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The new GOP-led Congress has Obamacare in its sights — what’s ahead for American health care and the Affordable Care Act?
The new Republican Congress, all sworn in now and ready to roll. First up on the GOP target list: Obamacare. The Affordable Care Act. The first major bill of the 114th Congress would cut the number of Americans employers would be required to cover. House vote scheduled for tomorrow. That’s a tweak. The bigger GOP rallying cry has been repeal. And then there’s a court push to gut the funding side of Obamacare. What changes are really plausible? Politically possible? And what would they mean for you? This hour On Point: Obamacare, and the GOP plan of attack.
-- Tom Ashbrook
David Cutler, professor of applied economics at Harvard University. Former senior health policy adviser to then-Senator Obama's 2008 Presidential campaign. Author of the book "The Quality Cure," among others. (@cutler_econ)
From Tom’s Reading List
CBS News: GOP to target Obamacare when new Congress begins — "GOP leaders have vowed a push to change the definition of full-time work to 40 hours per week, and when the new Congress begins, they'll make good on that promise. When a similar bill passed the House last April, President Obama issued a veto threat, saying it would increase the deficit and leave too many without employer-provided health coverage."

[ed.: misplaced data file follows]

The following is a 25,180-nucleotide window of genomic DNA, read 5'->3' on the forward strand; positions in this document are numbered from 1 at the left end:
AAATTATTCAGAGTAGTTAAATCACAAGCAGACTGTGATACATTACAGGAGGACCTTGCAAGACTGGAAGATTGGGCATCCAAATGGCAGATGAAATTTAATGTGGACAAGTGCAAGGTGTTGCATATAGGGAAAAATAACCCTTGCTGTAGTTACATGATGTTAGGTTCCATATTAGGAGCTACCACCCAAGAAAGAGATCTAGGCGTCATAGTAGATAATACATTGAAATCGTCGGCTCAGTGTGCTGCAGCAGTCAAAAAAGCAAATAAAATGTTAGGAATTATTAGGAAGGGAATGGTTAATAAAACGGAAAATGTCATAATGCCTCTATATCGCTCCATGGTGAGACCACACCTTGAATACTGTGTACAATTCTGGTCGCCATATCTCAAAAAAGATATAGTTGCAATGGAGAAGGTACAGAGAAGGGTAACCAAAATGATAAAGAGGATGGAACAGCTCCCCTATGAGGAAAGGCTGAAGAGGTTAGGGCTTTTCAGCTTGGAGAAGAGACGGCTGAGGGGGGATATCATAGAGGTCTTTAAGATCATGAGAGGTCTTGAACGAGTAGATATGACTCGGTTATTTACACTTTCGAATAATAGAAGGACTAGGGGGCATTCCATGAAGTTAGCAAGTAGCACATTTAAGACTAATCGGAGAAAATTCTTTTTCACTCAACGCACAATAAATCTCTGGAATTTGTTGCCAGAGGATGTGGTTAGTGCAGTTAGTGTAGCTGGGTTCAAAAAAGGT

New York Times: Harvard Ideas on Health Care Hit Home, Hard -- "Members of the Faculty of Arts and Sciences, the heart of the 378-year-old university, voted overwhelmingly in November to oppose changes that would require them and thousands of other Harvard employees to pay more for health care. The university says the increases are in part a result of the Obama administration’s Affordable Care Act, which many Harvard professors championed."
The Wall Street Journal: Affordable Care Act Creates a Trickier Tax Season — "Millions of Americans who got subsidies under the law may find they are getting smaller-than-expected refunds or owe the IRS because credits they received to offset their insurance premiums were too large. As many as half of the roughly 6.8 million Americans who got subsidies may have to refund money to the government, based on one estimate by tax firm H&R Block Inc."
This program aired on January 7, 2015.
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